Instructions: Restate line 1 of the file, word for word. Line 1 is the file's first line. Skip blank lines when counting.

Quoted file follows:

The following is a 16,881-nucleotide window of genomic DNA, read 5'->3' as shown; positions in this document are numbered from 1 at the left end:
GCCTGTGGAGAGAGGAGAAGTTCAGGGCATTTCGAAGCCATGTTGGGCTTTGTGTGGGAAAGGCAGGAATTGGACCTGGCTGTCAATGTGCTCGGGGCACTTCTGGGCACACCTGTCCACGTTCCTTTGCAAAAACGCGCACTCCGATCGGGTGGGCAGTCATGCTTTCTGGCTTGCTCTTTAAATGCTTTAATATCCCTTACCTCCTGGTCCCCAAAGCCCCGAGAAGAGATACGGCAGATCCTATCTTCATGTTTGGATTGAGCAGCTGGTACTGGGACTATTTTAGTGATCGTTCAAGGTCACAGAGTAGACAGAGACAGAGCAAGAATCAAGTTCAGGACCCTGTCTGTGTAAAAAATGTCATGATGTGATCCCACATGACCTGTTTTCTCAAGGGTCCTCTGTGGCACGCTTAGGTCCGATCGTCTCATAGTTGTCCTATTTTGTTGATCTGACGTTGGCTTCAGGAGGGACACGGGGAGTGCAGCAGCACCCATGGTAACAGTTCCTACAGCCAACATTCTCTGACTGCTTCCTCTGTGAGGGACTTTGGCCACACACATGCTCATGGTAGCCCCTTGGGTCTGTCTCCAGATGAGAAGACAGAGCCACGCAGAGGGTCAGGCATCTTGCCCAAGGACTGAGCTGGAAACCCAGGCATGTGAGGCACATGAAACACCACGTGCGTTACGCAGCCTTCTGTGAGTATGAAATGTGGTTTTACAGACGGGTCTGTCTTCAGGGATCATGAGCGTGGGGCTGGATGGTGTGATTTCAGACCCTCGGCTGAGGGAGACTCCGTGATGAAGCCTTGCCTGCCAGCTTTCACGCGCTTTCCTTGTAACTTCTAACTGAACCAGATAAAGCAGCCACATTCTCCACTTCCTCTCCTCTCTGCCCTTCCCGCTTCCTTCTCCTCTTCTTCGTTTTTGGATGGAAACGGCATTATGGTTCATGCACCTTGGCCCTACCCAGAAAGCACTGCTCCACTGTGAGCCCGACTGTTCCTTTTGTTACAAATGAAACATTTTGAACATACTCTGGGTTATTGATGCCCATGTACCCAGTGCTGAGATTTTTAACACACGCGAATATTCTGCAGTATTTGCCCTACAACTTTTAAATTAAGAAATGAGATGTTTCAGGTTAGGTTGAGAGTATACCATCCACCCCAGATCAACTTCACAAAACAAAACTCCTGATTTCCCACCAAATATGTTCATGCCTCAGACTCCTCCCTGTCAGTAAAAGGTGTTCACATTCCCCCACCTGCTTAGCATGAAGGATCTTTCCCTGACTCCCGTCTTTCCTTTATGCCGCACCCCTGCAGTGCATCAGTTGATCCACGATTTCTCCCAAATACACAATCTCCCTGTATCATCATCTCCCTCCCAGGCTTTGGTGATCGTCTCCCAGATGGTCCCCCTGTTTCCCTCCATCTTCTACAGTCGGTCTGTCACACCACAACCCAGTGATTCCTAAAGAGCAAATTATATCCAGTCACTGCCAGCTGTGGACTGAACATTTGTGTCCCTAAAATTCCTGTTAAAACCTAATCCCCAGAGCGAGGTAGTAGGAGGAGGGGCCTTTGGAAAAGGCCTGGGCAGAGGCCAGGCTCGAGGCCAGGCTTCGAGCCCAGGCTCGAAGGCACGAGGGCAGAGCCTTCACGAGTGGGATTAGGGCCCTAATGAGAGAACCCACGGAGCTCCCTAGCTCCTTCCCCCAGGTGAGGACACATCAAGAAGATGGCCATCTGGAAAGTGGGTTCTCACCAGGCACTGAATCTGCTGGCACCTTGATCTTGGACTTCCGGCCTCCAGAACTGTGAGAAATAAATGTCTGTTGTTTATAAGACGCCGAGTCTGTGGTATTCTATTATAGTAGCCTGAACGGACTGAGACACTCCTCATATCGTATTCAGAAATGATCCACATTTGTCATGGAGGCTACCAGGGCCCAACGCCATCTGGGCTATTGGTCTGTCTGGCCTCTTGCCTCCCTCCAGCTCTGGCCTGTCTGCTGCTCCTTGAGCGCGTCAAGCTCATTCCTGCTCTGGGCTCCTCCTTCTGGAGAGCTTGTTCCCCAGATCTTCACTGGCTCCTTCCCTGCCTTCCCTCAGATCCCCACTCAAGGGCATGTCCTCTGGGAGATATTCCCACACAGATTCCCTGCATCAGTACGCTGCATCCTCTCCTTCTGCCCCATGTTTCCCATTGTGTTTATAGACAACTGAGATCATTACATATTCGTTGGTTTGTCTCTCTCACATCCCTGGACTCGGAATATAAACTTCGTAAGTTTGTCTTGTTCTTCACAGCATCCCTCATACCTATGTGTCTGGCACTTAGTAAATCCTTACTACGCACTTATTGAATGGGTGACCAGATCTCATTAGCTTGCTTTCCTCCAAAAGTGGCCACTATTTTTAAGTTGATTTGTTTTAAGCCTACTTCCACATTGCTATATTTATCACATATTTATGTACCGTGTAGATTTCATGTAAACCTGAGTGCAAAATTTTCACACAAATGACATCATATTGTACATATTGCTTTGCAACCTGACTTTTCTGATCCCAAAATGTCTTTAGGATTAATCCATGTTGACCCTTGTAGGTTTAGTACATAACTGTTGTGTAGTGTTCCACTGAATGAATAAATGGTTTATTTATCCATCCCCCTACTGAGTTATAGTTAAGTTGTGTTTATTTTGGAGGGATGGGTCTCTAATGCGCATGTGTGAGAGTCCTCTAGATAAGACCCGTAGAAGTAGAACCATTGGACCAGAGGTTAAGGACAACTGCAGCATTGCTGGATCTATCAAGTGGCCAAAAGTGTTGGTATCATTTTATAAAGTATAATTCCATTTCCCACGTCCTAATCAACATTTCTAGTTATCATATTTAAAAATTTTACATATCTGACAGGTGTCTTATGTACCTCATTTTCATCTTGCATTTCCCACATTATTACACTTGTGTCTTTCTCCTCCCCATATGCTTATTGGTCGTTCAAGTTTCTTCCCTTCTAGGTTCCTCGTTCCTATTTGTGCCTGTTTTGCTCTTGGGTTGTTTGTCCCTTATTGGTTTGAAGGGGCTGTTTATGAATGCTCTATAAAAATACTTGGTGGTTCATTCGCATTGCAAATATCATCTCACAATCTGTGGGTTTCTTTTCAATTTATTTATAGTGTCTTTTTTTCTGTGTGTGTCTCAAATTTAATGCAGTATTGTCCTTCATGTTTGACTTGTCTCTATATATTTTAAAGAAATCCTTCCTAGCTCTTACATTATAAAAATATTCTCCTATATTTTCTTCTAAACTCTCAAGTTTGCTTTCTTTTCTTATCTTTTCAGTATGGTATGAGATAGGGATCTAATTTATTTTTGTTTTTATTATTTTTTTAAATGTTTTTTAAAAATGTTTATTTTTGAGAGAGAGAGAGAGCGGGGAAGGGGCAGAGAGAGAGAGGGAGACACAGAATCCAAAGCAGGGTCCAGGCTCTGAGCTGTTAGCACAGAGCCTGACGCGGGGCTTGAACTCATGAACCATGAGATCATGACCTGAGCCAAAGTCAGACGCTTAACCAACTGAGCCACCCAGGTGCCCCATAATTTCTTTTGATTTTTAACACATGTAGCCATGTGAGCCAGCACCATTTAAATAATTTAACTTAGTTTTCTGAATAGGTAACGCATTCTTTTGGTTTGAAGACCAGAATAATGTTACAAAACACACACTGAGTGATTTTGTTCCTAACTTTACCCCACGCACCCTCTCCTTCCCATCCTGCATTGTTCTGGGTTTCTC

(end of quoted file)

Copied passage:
The following is a 16,881-nucleotide window of genomic DNA, read 5'->3' as shown; positions in this document are numbered from 1 at the left end: